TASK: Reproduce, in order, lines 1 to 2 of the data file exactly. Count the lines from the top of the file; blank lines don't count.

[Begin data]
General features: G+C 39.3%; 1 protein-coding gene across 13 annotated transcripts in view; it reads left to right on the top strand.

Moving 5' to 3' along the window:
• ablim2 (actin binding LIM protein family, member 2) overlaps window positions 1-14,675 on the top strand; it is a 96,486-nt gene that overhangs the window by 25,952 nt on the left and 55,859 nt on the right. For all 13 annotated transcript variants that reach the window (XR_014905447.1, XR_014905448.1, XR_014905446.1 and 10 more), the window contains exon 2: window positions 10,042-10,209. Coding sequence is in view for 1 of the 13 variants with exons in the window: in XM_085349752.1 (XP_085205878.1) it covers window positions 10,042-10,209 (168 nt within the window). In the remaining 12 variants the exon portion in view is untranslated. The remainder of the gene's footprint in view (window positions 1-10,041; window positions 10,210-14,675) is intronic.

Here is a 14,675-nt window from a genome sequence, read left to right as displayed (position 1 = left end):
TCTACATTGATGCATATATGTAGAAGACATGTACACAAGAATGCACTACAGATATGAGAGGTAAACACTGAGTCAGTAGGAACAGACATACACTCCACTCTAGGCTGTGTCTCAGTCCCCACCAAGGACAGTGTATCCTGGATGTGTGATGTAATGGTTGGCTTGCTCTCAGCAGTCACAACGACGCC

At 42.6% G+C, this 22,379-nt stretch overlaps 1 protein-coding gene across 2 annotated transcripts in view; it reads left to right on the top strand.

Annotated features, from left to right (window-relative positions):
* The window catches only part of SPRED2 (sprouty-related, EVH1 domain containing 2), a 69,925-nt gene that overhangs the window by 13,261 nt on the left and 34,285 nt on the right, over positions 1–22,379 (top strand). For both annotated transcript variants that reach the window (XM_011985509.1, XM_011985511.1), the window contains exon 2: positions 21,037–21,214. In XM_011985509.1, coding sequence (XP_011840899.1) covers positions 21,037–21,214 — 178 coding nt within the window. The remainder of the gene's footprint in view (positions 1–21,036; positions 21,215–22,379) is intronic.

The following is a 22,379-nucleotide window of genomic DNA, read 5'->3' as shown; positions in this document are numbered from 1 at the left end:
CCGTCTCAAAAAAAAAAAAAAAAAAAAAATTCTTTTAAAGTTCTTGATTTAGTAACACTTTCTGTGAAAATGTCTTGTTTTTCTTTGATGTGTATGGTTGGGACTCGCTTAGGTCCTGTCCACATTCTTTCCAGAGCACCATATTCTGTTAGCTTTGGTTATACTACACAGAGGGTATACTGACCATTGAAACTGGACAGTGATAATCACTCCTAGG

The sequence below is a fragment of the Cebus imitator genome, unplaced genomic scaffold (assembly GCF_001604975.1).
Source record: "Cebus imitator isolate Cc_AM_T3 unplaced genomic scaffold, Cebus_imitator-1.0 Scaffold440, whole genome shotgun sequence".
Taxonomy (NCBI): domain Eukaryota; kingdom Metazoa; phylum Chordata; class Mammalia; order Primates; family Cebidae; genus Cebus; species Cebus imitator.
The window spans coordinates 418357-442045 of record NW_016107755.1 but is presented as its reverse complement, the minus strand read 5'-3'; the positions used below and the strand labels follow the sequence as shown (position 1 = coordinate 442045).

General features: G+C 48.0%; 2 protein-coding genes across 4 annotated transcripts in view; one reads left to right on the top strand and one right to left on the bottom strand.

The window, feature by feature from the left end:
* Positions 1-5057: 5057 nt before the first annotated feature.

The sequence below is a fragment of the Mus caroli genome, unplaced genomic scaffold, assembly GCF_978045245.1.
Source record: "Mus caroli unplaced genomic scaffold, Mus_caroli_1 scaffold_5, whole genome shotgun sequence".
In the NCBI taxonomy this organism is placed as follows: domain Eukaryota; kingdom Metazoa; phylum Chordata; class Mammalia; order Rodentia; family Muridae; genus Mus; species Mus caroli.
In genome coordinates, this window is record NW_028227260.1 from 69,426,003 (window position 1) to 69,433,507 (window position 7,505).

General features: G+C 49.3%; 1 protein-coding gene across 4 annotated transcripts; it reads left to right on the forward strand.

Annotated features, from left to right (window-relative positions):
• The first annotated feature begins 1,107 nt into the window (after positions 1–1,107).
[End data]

General features: G+C 39.3%; 1 protein-coding gene across 13 annotated transcripts in view; it reads left to right on the top strand.

Moving 5' to 3' along the window: